Kingdom to race one more time

PUBLISHED : Tuesday, 07 February, 2012, 12:00am
UPDATED : Tuesday, 07 February, 2012, 12:00am


Former world champion sprinter Sacred Kingdom has at least one more engagement in his career, with connections deciding to press on to the Group Three Bauhinia Sprint Trophy (1,000m) on April 1.

Trainer Ricky Yiu Poon-fai said yesterday the eight-year-old had pulled up fit and well, despite finishing 11 in the Chairman's Sprint Prize on Sunday.

'He is fine, he pulled up OK,' said Yiu. 'But his dash at the finish seems to be getting shorter and shorter now.'

Yiu said Sacred Kingdom would not run over 1,200m again, with his two sound efforts this season both coming over the minimum distance down the straight course at Sha Tin.

'The plan is to give him a break, freshen him up again and then we will see how he is,' Yiu said. 'There is no decision to retire him yet. If he still seems to be in good shape, then the owner and I are looking at the 1,000m race for him. He won't go 1,200m any more.'

The seven time Group One hero and winner of almost HK$46 million in stakes suffered the biggest margin of defeat in his career when 44/4 lengths away in the Hong Kong Sprint in December at 1,200m, but his performance on Sunday at Sha Tin was a new low, with the gelding more than eight lengths behind Joy And Fun.

He needs one more victory to equal the Hong Kong record of 18 career wins held by Silent Witness.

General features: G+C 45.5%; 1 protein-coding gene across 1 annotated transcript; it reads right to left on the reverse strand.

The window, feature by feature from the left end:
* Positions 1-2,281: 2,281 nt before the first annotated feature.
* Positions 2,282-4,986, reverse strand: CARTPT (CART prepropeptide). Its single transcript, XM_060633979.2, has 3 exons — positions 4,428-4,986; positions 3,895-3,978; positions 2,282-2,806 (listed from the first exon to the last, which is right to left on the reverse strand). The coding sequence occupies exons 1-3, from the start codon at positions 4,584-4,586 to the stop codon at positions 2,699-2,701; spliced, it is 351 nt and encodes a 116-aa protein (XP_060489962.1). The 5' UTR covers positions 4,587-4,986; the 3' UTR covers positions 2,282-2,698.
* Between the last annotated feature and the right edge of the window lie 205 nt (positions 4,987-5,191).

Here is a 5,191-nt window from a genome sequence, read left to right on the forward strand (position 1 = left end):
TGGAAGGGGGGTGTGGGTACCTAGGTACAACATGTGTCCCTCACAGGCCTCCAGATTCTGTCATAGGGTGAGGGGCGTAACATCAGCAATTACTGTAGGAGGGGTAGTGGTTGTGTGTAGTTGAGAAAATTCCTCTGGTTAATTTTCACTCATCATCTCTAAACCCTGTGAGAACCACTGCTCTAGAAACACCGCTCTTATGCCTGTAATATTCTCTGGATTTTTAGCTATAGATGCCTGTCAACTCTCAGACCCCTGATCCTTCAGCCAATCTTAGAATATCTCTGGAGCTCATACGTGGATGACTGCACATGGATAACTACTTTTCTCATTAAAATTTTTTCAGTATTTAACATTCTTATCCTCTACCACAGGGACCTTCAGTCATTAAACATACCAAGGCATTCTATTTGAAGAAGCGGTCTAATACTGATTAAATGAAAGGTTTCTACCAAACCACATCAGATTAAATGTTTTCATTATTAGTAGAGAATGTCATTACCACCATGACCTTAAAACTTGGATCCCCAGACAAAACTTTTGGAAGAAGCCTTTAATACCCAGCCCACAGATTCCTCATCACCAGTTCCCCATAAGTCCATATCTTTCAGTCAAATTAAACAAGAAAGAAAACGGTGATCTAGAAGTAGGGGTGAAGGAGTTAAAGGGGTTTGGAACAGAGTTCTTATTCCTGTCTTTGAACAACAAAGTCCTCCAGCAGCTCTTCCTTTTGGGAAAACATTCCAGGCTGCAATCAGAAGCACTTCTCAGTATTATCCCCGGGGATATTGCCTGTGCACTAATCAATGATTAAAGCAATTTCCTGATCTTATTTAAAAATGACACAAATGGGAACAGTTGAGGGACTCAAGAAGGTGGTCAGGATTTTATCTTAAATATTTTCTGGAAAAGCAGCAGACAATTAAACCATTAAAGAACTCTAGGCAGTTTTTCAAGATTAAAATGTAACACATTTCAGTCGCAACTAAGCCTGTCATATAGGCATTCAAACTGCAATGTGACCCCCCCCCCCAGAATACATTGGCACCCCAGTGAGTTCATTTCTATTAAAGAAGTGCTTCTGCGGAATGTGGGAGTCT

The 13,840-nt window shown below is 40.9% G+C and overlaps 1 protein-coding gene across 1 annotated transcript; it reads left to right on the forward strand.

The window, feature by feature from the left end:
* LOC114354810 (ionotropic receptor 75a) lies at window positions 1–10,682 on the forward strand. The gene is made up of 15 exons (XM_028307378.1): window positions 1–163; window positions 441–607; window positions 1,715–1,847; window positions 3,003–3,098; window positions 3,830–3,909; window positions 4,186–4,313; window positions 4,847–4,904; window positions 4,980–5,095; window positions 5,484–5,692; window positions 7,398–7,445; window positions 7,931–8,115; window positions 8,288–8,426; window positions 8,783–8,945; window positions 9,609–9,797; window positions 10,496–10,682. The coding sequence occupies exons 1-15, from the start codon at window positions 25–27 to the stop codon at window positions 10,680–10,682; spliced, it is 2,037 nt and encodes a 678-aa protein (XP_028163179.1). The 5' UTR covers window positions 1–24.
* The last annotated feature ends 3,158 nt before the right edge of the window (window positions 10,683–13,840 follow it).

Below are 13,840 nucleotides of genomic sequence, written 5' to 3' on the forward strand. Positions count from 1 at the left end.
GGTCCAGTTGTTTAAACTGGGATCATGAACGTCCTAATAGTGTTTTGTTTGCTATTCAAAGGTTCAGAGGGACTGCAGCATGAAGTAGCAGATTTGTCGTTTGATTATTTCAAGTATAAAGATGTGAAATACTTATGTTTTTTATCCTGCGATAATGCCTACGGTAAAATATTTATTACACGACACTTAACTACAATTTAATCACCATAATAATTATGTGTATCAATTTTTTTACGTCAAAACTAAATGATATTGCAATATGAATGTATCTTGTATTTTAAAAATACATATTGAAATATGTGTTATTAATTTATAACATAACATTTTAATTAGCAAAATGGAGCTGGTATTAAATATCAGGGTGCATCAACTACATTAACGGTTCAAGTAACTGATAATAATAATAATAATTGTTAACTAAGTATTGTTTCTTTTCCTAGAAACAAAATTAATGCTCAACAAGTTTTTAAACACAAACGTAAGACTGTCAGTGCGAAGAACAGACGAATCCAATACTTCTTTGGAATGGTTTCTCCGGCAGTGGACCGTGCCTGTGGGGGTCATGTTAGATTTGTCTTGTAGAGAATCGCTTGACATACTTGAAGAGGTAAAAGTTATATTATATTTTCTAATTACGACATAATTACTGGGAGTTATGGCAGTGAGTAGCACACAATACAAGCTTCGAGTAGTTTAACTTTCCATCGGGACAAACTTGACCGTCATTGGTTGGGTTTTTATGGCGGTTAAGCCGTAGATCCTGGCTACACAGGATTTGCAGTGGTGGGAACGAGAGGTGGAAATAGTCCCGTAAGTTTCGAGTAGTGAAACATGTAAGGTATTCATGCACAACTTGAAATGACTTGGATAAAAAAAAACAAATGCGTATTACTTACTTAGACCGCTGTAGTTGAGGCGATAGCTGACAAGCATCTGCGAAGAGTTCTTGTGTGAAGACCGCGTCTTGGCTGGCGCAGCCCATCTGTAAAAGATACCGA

In other news, trainer Andy Leung Ting-wah will appear before the Jockey Club's appeals panel at 2pm tomorrow afternoon to appeal his record HK$250,000 fine under Rule 150 last month.

Leung was fined after being found guilty of an improper act for participating in voting to decide upon a stable transfer for a racehorse trained by him, China Good.

Stewards described the breach as 'a direct conflict of interest and being in contravention of a previous direction given to him by the stipendiary stewards in 2008 that he was not to, either directly or indirectly, participate in any administrative functions associated with any registered syndicate's ownership of racehorses.'

Leung will be hoping for at least the same result he had last time he took a HK$250,000 fine to appeal in 2002.

On that occasion, Leung was fined under the rules dealing with being party to a running and handling offence by jockey Eric Saint-Martin, but both men had their penalties reduced on appeal and Leung's fine was cut to HK$100,000. Should the appeal fail, Leung's fine will stand as the record for a trainer jointly with Patrick Biancone, who was fined the same amount in 1996 over a string of drug positives.